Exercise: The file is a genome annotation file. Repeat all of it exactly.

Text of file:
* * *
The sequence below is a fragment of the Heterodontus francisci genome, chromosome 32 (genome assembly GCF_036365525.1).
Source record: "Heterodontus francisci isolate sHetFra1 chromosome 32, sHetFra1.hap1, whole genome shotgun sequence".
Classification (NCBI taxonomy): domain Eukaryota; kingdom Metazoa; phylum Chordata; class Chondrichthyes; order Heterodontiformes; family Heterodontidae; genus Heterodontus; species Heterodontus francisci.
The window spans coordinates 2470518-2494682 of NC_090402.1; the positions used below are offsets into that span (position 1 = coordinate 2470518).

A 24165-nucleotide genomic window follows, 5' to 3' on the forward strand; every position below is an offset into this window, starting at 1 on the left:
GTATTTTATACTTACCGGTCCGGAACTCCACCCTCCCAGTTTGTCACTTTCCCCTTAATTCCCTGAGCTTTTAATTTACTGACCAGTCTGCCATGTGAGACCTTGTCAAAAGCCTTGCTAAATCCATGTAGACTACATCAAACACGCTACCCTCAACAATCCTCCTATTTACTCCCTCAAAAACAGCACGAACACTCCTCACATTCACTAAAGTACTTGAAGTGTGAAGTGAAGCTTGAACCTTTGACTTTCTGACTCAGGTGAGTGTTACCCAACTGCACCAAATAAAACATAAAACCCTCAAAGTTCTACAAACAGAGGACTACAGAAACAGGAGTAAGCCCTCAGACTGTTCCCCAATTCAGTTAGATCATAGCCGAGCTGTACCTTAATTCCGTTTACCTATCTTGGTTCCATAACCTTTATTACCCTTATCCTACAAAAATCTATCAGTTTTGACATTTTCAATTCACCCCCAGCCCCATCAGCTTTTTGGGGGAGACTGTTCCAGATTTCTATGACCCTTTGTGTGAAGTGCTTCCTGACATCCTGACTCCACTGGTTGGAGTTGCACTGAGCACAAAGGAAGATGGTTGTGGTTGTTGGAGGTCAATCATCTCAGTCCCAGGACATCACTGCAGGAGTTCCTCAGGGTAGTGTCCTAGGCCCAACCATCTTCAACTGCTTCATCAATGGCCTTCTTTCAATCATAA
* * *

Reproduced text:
The sequence below is a fragment of the Heterodontus francisci genome, chromosome 32 (genome assembly GCF_036365525.1).
Source record: "Heterodontus francisci isolate sHetFra1 chromosome 32, sHetFra1.hap1, whole genome shotgun sequence".
Classification (NCBI taxonomy): domain Eukaryota; kingdom Metazoa; phylum Chordata; class Chondrichthyes; order Heterodontiformes; family Heterodontidae; genus Heterodontus; species Heterodontus francisci.
The window spans coordinates 2470518-2494682 of NC_090402.1; the positions used below are offsets into that span (position 1 = coordinate 2470518).

A 24165-nucleotide genomic window follows, 5' to 3' on the forward strand; every position below is an offset into this window, starting at 1 on the left:
GTATTTTATACTTACCGGTCCGGAACTCCACCCTCCCAGTTTGTCACTTTCCCCTTAATTCCCTGAGCTTTTAATTTACTGACCAGTCTGCCATGTGAGACCTTGTCAAAAGCCTTGCTAAATCCATGTAGACTACATCAAACACGCTACCCTCAACAATCCTCCTATTTACTCCCTCAAAAACAGCACGAACACTCCTCACATTCACTAAAGTACTTGAAGTGTGAAGTGAAGCTTGAACCTTTGACTTTCTGACTCAGGTGAGTGTTACCCAACTGCACCAAATAAAACATAAAACCCTCAAAGTTCTACAAACAGAGGACTACAGAAACAGGAGTAAGCCCTCAGACTGTTCCCCAATTCAGTTAGATCATAGCCGAGCTGTACCTTAATTCCGTTTACCTATCTTGGTTCCATAACCTTTATTACCCTTATCCTACAAAAATCTATCAGTTTTGACATTTTCAATTCACCCCCAGCCCCATCAGCTTTTTGGGGGAGACTGTTCCAGATTTCTATGACCCTTTGTGTGAAGTGCTTCCTGACATCCTGACTCCACTGGTTGGAGTTGCACTGAGCACAAAGGAAGATGGTTGTGGTTGTTGGAGGTCAATCATCTCAGTCCCAGGACATCACTGCAGGAGTTCCTCAGGGTAGTGTCCTAGGCCCAACCATCTTCAACTGCTTCATCAATGGCCTTCTTTCAATCATAA